[FOM] Alternative Foundations/philosophical

Timothy Y. Chow tchow at alum.mit.edu
Fri Feb 28 16:27:40 EST 2014

Joe Shipman wrote:

> The claims of the proponents of Homotopy Type Theory (the currently 
> fashionable alternative foundation) are bolder; they seem to be that (1) 
> HTT is more natural than ZFC for research in certain areas of 
> mathematics (2) HTT is more amenable to mechanical formal verification 
> than ZFC (3) ZFC can be represented in HTT.
> In my view, (1) seems plausible and (2) seems doubtful, and I'd like to 
> see the details of (3). However, the real question (taking 
> bi-interpretability for granted) should be:
> What fraction of mathematical research can be more easily formalized in 
> HTT than in ZFC?
> This is what ought to influence which "foundation" is taught to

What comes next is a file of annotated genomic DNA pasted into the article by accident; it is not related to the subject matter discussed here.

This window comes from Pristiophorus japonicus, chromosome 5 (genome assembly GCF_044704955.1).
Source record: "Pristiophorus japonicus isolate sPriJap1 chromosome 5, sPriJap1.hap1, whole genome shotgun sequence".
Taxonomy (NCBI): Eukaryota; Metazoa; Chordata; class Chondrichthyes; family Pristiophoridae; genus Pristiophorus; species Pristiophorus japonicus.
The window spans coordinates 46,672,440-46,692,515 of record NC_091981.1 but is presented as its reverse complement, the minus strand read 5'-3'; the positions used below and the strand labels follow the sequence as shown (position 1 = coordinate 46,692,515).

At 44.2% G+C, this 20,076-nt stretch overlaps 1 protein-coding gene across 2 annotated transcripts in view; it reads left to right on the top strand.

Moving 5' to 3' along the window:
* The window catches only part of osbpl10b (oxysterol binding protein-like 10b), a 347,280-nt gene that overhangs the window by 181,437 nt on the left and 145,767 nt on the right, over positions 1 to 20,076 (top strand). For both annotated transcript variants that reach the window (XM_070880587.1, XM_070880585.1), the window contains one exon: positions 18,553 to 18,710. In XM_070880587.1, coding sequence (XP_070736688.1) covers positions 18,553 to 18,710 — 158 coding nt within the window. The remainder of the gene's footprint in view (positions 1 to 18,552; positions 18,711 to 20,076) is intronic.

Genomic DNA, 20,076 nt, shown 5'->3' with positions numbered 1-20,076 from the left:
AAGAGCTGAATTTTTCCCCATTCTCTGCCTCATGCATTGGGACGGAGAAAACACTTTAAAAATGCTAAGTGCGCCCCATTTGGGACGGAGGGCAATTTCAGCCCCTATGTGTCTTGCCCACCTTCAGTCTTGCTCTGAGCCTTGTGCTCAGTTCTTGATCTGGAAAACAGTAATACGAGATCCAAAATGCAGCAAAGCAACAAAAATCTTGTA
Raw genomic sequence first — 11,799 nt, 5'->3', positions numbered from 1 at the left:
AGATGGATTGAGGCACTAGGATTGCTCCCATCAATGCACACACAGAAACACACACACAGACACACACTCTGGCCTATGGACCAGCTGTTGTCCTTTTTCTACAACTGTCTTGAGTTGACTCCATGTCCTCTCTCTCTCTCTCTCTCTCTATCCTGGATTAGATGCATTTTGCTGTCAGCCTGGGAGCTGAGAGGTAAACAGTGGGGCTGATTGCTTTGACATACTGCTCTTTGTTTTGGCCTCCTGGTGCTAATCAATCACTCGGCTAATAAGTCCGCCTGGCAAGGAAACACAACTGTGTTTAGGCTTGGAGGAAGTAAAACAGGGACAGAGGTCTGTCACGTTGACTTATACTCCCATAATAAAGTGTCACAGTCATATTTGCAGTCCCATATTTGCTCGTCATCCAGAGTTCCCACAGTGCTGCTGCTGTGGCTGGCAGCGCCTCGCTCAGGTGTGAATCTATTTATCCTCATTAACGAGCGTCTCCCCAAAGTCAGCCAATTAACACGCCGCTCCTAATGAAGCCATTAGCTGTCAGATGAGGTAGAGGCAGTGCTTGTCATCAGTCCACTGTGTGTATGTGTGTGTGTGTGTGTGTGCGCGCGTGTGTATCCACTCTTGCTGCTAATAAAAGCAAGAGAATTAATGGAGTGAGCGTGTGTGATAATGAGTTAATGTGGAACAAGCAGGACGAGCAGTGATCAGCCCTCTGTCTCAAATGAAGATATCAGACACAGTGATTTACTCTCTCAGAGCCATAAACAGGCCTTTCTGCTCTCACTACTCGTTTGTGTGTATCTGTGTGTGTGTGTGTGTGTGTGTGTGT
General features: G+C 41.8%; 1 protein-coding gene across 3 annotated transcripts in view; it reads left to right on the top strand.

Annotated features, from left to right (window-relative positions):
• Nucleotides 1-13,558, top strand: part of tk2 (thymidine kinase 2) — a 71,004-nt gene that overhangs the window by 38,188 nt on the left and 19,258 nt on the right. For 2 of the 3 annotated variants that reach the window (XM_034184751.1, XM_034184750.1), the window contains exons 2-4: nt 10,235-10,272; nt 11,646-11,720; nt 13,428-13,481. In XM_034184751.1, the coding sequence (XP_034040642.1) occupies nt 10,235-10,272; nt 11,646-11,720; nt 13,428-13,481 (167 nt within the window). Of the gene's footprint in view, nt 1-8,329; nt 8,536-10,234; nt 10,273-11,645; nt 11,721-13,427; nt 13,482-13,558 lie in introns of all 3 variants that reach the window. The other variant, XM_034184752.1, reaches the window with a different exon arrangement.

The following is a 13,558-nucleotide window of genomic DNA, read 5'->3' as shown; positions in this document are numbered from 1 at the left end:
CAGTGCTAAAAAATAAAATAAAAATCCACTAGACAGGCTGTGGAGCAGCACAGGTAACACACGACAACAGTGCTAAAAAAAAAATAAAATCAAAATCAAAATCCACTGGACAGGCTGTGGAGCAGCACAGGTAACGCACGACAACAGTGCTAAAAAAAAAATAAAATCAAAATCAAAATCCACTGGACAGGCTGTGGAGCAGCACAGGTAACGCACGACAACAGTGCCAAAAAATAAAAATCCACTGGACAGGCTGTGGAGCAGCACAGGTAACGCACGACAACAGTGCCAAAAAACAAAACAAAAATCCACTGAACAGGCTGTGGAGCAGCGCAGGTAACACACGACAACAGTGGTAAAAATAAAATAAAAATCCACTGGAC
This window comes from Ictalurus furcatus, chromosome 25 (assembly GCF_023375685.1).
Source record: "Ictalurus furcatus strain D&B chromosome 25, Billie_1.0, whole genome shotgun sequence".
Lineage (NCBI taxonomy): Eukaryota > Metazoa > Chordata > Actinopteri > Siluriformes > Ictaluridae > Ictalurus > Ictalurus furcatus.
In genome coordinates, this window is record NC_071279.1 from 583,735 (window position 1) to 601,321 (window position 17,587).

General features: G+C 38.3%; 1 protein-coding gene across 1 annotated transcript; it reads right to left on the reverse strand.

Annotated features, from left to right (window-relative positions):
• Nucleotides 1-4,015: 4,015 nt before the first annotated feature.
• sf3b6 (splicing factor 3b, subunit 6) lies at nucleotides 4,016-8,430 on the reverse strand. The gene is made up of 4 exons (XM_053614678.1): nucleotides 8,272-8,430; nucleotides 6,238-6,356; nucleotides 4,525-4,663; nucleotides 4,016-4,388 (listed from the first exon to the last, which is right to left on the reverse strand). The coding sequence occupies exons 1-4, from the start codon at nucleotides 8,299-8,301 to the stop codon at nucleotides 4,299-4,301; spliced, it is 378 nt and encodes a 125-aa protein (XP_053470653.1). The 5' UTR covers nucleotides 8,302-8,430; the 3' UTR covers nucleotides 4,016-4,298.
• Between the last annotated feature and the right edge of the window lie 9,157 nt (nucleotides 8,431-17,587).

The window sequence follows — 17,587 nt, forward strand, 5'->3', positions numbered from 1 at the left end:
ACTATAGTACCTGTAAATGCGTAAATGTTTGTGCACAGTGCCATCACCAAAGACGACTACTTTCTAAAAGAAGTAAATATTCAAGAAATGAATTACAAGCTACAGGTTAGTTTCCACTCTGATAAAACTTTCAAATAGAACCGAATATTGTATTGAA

> mathematics students.

Now we're getting into questions that I think are more interesting.

I think there are two different (albeit related) ways to measure whether 
some piece of mathematics can be "easily formalized."  The first is how 
much time and effort is required to produce the relevant bit of code in a 
computerized proof assistant.  The second is how much time and effort is 
required to convince oneself that the formalization can be carried out in 
principle.  The two measures are correlated but not identical.  I admit 
that I have never actually bitten the bullet and learned the details of 
any specific proof assistant, but my general impression is that the 
assistants that are based on type theory (not homotopy type theory) are 
easier to work with than Mizar, the best-known set-theoretical assistant. 
Is this impression correct?  If we assume this is true for the sake of 
argument, then it's still not clear to me that these are the right 
foundations to teach to students, unless we envisage them spending a lot 
of time with a proof assistant in the future.  Conceptual simplicity seems 
like it might be a more important criterion than engineering efficiency, 
from a pedagogical point of view.  Now maybe type theory (or homotopy type 
theory) wins on both fronts, but there are still separate questions here.


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